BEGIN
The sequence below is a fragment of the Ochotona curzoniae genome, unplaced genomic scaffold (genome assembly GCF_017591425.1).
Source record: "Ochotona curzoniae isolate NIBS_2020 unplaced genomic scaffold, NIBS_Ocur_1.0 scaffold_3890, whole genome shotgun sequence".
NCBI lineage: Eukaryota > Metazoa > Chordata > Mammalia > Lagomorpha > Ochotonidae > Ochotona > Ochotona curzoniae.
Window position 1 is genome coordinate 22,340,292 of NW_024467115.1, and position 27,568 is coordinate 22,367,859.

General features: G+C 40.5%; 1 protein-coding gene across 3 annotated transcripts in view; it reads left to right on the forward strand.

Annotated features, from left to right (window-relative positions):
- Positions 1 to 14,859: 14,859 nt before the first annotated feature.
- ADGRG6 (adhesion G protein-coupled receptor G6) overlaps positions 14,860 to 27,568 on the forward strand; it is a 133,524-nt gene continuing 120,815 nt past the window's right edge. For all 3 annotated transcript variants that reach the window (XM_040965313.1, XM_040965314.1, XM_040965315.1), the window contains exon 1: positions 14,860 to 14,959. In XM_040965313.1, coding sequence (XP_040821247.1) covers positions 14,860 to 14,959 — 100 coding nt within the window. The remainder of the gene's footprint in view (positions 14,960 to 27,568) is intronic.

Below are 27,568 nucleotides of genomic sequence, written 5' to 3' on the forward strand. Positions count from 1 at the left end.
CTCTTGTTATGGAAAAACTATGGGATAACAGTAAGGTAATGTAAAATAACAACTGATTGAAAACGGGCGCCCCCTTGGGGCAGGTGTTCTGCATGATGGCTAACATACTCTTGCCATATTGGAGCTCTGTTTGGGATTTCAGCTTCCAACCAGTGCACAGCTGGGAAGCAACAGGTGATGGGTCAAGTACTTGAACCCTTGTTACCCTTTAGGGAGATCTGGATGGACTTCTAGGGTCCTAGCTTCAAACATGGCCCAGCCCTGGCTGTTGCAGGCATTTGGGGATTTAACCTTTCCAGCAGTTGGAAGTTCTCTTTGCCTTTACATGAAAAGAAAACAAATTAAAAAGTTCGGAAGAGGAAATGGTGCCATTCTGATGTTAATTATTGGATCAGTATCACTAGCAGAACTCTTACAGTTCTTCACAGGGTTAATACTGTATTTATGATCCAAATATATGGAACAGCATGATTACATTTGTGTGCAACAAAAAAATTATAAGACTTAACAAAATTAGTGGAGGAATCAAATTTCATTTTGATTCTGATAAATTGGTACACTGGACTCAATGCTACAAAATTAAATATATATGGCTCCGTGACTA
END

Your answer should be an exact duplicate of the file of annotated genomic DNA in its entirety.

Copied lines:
The sequence below is a fragment of the Ochotona curzoniae genome, unplaced genomic scaffold (genome assembly GCF_017591425.1).
Source record: "Ochotona curzoniae isolate NIBS_2020 unplaced genomic scaffold, NIBS_Ocur_1.0 scaffold_3890, whole genome shotgun sequence".
NCBI lineage: Eukaryota > Metazoa > Chordata > Mammalia > Lagomorpha > Ochotonidae > Ochotona > Ochotona curzoniae.
Window position 1 is genome coordinate 22,340,292 of NW_024467115.1, and position 27,568 is coordinate 22,367,859.

General features: G+C 40.5%; 1 protein-coding gene across 3 annotated transcripts in view; it reads left to right on the forward strand.

Annotated features, from left to right (window-relative positions):
- Positions 1 to 14,859: 14,859 nt before the first annotated feature.
- ADGRG6 (adhesion G protein-coupled receptor G6) overlaps positions 14,860 to 27,568 on the forward strand; it is a 133,524-nt gene continuing 120,815 nt past the window's right edge. For all 3 annotated transcript variants that reach the window (XM_040965313.1, XM_040965314.1, XM_040965315.1), the window contains exon 1: positions 14,860 to 14,959. In XM_040965313.1, coding sequence (XP_040821247.1) covers positions 14,860 to 14,959 — 100 coding nt within the window. The remainder of the gene's footprint in view (positions 14,960 to 27,568) is intronic.

Below are 27,568 nucleotides of genomic sequence, written 5' to 3' on the forward strand. Positions count from 1 at the left end.
CTCTTGTTATGGAAAAACTATGGGATAACAGTAAGGTAATGTAAAATAACAACTGATTGAAAACGGGCGCCCCCTTGGGGCAGGTGTTCTGCATGATGGCTAACATACTCTTGCCATATTGGAGCTCTGTTTGGGATTTCAGCTTCCAACCAGTGCACAGCTGGGAAGCAACAGGTGATGGGTCAAGTACTTGAACCCTTGTTACCCTTTAGGGAGATCTGGATGGACTTCTAGGGTCCTAGCTTCAAACATGGCCCAGCCCTGGCTGTTGCAGGCATTTGGGGATTTAACCTTTCCAGCAGTTGGAAGTTCTCTTTGCCTTTACATGAAAAGAAAACAAATTAAAAAGTTCGGAAGAGGAAATGGTGCCATTCTGATGTTAATTATTGGATCAGTATCACTAGCAGAACTCTTACAGTTCTTCACAGGGTTAATACTGTATTTATGATCCAAATATATGGAACAGCATGATTACATTTGTGTGCAACAAAAAAATTATAAGACTTAACAAAATTAGTGGAGGAATCAAATTTCATTTTGATTCTGATAAATTGGTACACTGGACTCAATGCTACAAAATTAAATATATATGGCTCCGTGACTA